Joseph Shapiro Joseph Shapiro is a NPR News Investigations correspondent.
Kainaz Amaria/NPR
Joseph Shapiro - 2014
Kainaz Amaria/NPR

Joseph Shapiro

Correspondent, NPR Investigations

Joseph Shapiro is a NPR News Investigations correspondent.

In this role, Shapiro takes on long-term reporting projects and covers breaking news stories for NPR's news shows.

Shapiro's major investigative stories include his reports on the way rising court fines and fees create an unequal system of justice for the poor and the rise of what critics call "modern day debtors' prisons;" the failure of colleges and universities to punish for on-campus sexual assaults; the inadequacy of civil rights laws designed to get the elderly and people with disabilities out of nursing homes; and the little-known profits involved in the production of medical products from donated human cadavers.

His reporting has generated wide-spread attention to serious issues here and abroad. His "Child Cases" series, reported with PBS Frontline and ProPublica, found two dozen cases in the U.S. and Canada where parents and caregivers were charged with killing children, but the charges were later reversed or dropped. Since that series, a Texas man who was the focus of one story was released from prison. And in California, a woman, who was the subject of another story, had her sentence commuted.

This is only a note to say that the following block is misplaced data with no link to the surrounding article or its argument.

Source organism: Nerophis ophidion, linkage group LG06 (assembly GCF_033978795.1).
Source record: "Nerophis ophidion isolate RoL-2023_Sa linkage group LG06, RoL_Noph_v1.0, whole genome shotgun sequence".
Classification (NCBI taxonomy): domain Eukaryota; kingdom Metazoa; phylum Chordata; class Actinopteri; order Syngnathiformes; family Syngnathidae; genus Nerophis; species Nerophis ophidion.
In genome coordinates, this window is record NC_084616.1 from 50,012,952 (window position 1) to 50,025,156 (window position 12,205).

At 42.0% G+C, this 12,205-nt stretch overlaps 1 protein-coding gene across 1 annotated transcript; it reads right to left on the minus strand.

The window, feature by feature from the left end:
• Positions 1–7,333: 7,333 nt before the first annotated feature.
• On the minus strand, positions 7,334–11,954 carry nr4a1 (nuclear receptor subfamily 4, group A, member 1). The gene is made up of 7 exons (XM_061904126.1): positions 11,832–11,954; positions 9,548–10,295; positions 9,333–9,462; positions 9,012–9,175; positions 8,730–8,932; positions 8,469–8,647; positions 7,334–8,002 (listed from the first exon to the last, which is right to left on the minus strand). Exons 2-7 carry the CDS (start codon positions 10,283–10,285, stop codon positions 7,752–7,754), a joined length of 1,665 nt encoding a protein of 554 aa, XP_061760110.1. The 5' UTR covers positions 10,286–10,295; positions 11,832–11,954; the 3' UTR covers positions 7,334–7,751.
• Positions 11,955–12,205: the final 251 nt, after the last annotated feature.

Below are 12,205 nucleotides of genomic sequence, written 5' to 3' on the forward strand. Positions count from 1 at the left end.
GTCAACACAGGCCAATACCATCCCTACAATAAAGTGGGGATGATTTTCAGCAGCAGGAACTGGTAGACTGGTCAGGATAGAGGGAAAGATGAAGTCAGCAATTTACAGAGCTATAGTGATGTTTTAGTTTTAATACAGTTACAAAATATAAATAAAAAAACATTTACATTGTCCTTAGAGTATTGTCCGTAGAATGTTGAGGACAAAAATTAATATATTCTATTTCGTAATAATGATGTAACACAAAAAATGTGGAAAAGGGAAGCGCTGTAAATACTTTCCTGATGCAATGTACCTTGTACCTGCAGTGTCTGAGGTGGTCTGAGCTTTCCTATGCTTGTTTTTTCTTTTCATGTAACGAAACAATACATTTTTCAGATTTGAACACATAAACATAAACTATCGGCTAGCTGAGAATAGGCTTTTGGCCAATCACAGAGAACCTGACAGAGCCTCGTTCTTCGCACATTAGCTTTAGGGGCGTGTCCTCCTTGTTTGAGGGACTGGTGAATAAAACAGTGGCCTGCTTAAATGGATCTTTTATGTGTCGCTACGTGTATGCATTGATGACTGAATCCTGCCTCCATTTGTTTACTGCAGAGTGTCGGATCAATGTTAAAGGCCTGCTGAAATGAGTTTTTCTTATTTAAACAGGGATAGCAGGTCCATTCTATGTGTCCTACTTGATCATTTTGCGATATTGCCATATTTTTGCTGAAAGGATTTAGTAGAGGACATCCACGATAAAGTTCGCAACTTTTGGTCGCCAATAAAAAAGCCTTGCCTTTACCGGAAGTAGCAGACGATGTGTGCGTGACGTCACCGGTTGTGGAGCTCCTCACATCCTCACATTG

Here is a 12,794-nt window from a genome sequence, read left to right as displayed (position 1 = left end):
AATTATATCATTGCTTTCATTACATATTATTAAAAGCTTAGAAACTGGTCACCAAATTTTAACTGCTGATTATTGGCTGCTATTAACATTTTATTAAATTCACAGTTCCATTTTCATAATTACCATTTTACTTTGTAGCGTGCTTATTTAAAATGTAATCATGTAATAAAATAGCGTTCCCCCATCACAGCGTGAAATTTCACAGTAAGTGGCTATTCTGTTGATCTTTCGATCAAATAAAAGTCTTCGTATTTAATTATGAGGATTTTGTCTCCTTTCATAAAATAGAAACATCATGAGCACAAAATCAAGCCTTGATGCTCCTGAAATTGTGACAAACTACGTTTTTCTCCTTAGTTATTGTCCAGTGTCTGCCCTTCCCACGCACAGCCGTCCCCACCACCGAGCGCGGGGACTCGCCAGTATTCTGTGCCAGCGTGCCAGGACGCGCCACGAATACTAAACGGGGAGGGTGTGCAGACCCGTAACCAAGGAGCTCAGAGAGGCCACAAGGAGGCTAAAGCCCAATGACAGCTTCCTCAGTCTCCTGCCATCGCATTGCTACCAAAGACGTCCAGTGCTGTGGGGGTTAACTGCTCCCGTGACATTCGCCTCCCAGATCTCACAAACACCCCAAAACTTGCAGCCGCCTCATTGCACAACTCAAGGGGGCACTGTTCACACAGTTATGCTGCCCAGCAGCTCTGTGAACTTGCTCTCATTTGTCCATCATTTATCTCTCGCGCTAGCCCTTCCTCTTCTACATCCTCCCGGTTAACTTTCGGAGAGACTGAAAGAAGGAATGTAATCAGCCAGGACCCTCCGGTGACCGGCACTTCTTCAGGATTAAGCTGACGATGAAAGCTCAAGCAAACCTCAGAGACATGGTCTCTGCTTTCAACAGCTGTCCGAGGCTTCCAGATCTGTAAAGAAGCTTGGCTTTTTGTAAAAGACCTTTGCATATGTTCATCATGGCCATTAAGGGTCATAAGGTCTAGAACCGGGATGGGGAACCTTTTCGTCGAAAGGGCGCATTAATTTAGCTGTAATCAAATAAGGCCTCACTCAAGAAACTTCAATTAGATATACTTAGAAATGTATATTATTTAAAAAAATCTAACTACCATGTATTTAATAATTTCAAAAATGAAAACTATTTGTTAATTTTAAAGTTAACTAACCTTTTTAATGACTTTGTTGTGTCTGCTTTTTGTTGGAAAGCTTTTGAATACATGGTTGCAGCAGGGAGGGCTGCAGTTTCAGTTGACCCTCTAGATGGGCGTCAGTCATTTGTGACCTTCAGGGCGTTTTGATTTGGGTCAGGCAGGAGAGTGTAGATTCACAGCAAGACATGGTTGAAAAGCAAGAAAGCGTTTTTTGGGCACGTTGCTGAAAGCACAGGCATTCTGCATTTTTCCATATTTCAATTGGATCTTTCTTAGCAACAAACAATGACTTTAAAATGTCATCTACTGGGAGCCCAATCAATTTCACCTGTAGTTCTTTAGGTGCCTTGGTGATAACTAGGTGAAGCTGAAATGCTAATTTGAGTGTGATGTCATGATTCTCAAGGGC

Shapiro joined NPR in November 2001 and spent eight years covering health, aging, disability and children's and family issues on the Science Desk. He reported on the health issues of veterans returning from Iraq and Afghanistan and helped start NPR's 2005 Impact of War series with reporting from Walter Reed Army Medical Center and the National Naval Medical Center. He covered stories from Hurricane Katrina to the debate over overhauling the nation's health care system.

Before coming to NPR, Shapiro spent 19 years at U.S. News & World Report, as a Senior Writer on social policy and served as the magazine's Rome bureau chief, White House correspondent and congressional reporter.

Among honors for his investigative journalism, Shapiro has received a duPont Award, a George Foster Peabody Award, a Robert F. Kennedy Award, the Edward R. Murrow Award, Sigma Delta Chi, IRE, Dart and Gracie awards and was a finalist for the Goldsmith Award.

Shapiro is the author of the award-winning NO PITY: People with Disabilities Forging a New Civil Rights Movement (Random House/Three Rivers Press), which is widely read in disability studies classes.

Shapiro studied long-term care and end-of-life issues as a participant in the yearlong 1997 Kaiser Media Fellowship in Health program. In 1990, he explored the changing world of people with disabilities as an Alicia Patterson Foundation fellow.

Shapiro attended the Columbia University Graduate School of Journalism and Carleton College. He's a native of Washington, D.C., and lives there now with his family.

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Story Archive

James Meadours (left), Debbie Robinson and Thomas Mangrum share their stories about sexual assault. Lizzie Chen for NPR; Claire Harbage and Meg Anderson/NPR hide caption

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Lizzie Chen for NPR; Claire Harbage and Meg Anderson/NPR

In Their Own Words: People With Intellectual Disabilities Talk About Rape

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In Their Words, Adults With Intellectual Disabilities Tell Their Sexual Assault Stories